UPDATE 1-Smithfield owner Shuanghui hires banks for up to $6 bln HK IPO-IFR
* IPO planned for second quarter of 2014
* IPO could value Smithfield-Shuanghui at about $20 bln
* Set to be biggest Asia-Pacific IPO in about 4 years
HONG KONG, Nov 6 (Reuters) - China's Shuanghui International Holdings, which bought U.S. pork producer Smithfield Foods Inc this year, has hired six banks for a Hong Kong IPO, seeking to raise up to $6 billion in what is set to be Asia's Pacific ex-Japan's largest offering in about four years.
Shuanghui, which counts Goldman Sachs, Singapore state investor Temasek Holdings and private equity firm New Horizons as its shareholders, owns Shenzhen-listed Henan Shuanghui Investment & Development Co, China's largest meat processing company.
New Horizons is the private equity firm founded by Winston Wen, the son of China's ex-Premier Wen Jiabao.
The Shuanghui IPO plans were first revealed by Reuters in July when sources said the combined Shuanghui/Smithfield company would have a value of about $20 billion.
The IPO would provide Shuanghui's private equity investors with an exit route from their investments and bring to fruition long held listing plans, sources previously told Reuters. Shuanghui could also use the proceeds to pay down debt used to acquire Smithfield, people familiar said.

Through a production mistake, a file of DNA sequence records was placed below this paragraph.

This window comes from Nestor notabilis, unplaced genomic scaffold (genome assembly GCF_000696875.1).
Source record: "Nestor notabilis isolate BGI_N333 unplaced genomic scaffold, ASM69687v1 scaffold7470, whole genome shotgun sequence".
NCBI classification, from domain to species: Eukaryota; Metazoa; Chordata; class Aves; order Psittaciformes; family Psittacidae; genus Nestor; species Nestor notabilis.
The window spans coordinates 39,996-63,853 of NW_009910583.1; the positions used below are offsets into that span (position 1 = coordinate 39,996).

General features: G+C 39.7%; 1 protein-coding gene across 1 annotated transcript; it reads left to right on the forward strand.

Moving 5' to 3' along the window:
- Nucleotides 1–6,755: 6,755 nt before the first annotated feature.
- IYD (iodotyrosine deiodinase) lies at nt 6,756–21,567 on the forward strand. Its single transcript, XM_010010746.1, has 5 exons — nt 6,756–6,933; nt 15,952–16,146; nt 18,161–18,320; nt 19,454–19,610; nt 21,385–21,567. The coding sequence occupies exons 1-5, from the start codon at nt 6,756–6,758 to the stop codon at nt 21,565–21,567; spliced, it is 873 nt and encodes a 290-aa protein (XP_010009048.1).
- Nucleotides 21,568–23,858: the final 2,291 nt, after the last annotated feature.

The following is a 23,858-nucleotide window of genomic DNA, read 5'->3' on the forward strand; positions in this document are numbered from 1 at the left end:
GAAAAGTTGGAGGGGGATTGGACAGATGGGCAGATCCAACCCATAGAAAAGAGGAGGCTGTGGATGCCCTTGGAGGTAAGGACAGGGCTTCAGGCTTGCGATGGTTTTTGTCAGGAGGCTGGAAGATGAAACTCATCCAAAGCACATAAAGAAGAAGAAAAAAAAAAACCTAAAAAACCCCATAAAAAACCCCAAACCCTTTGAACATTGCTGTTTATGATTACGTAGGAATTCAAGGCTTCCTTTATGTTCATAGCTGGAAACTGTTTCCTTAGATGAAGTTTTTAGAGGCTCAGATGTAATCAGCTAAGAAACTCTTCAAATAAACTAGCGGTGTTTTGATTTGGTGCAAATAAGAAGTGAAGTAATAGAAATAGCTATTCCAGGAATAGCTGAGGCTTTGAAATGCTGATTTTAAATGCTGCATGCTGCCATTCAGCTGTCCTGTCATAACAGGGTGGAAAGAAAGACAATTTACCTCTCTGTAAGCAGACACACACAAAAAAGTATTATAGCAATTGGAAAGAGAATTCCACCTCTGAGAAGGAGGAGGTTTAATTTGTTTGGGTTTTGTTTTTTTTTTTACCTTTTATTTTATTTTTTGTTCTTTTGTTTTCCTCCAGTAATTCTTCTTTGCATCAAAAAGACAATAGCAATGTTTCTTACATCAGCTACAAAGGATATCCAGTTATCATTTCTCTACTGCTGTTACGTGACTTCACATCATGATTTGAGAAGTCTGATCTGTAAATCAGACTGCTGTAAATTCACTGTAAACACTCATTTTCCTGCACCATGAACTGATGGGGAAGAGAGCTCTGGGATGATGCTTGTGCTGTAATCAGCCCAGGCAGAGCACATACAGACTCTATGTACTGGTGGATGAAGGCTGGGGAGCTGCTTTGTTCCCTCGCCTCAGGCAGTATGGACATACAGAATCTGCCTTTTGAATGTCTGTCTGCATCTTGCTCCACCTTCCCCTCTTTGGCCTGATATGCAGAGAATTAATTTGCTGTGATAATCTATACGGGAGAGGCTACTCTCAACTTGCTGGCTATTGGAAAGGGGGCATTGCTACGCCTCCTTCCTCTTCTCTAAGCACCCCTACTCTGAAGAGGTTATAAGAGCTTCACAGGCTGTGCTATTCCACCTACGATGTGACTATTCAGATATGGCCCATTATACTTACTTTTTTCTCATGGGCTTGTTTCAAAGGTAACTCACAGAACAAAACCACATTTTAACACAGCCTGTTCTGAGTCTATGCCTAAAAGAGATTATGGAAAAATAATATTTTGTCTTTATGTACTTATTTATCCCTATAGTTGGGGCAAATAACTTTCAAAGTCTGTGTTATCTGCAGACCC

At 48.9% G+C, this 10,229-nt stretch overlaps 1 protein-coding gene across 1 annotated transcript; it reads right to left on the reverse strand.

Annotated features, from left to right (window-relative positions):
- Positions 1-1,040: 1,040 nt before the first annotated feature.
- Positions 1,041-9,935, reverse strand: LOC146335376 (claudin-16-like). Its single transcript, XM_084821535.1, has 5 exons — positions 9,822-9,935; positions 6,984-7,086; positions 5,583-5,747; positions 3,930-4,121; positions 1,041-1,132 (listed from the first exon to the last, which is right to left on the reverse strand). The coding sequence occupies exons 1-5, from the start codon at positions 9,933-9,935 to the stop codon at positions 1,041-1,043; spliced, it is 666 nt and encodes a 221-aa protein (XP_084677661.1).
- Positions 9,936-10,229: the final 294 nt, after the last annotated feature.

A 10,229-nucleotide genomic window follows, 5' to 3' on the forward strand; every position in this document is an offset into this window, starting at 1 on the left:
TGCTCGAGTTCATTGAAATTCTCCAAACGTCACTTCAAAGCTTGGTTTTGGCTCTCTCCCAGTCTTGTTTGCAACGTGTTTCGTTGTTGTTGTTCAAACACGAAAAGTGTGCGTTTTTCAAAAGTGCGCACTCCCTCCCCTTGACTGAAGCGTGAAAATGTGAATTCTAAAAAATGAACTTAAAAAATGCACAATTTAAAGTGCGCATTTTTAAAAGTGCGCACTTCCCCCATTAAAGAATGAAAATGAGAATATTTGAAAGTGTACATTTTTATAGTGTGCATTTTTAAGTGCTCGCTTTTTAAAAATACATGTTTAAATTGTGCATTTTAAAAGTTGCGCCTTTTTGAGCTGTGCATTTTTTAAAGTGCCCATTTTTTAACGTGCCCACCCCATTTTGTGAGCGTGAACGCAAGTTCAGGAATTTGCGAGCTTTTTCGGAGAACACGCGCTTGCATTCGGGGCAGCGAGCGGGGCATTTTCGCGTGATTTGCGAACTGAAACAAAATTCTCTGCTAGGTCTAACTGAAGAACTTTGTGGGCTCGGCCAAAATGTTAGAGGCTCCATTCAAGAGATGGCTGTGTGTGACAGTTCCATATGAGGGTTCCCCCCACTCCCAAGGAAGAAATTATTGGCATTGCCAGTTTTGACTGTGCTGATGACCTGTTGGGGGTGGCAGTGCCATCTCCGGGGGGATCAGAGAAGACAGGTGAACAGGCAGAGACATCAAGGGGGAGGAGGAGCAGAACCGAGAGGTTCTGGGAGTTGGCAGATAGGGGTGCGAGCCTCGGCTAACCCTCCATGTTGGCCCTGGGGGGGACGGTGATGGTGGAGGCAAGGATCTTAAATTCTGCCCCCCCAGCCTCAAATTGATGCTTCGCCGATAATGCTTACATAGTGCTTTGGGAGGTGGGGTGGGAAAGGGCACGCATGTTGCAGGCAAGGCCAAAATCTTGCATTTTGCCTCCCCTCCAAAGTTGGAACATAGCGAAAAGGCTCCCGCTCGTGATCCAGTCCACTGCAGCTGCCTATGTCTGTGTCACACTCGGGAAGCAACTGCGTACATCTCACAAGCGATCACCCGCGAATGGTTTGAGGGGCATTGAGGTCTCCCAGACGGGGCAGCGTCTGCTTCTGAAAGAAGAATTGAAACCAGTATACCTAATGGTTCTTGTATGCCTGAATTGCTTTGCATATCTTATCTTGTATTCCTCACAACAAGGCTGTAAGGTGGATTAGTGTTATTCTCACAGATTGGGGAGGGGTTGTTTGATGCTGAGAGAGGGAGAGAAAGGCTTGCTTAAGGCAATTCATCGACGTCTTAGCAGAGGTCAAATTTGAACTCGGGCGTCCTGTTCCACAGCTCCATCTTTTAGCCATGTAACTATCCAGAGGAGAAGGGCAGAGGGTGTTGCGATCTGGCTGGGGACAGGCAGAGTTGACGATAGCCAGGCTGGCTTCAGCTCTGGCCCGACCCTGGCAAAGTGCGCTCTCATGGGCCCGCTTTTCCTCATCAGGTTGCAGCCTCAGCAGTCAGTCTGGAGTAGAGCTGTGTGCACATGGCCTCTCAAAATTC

Shuanghui has tapped BOC International, Citic Securities International, Goldman Sachs, Morgan Stanley , Standard Chartered and UBS to lead the IPO, IFR, a Thomson Reuters publication reported late on Tuesday.
Shuanghui paid $4.7 billion to buy Virginia-based Smithfield, the world's biggest hog producer, in China's largest ever acquisition of a U.S. company. Including debt, the Smithfield acquisition was valued at $7.1 billion.
Despite political opposition, the deal closed in September, allowing Shuanghui to directly sell Smithfield pork products across China to meet the country's huge demand for the product. Shuanghui International owns a 73.26 percent stake held directly and indirectly in Henan Shuanghui Investment & Development Co.
Hong Kong stock exchange rules require one year of ownership before a merged entity can list. IFR said the IPO is expected in the second quarter of 2014.
The main rationale behind a Hong Kong initial public offering (IPO) versus a U.S. listing is the likely higher value the merged entity would command, the people familiar said.
At $6 billion, the IPO would be the biggest in Asia Pacific since AIA Group's $20.5 billion listing in October 2010.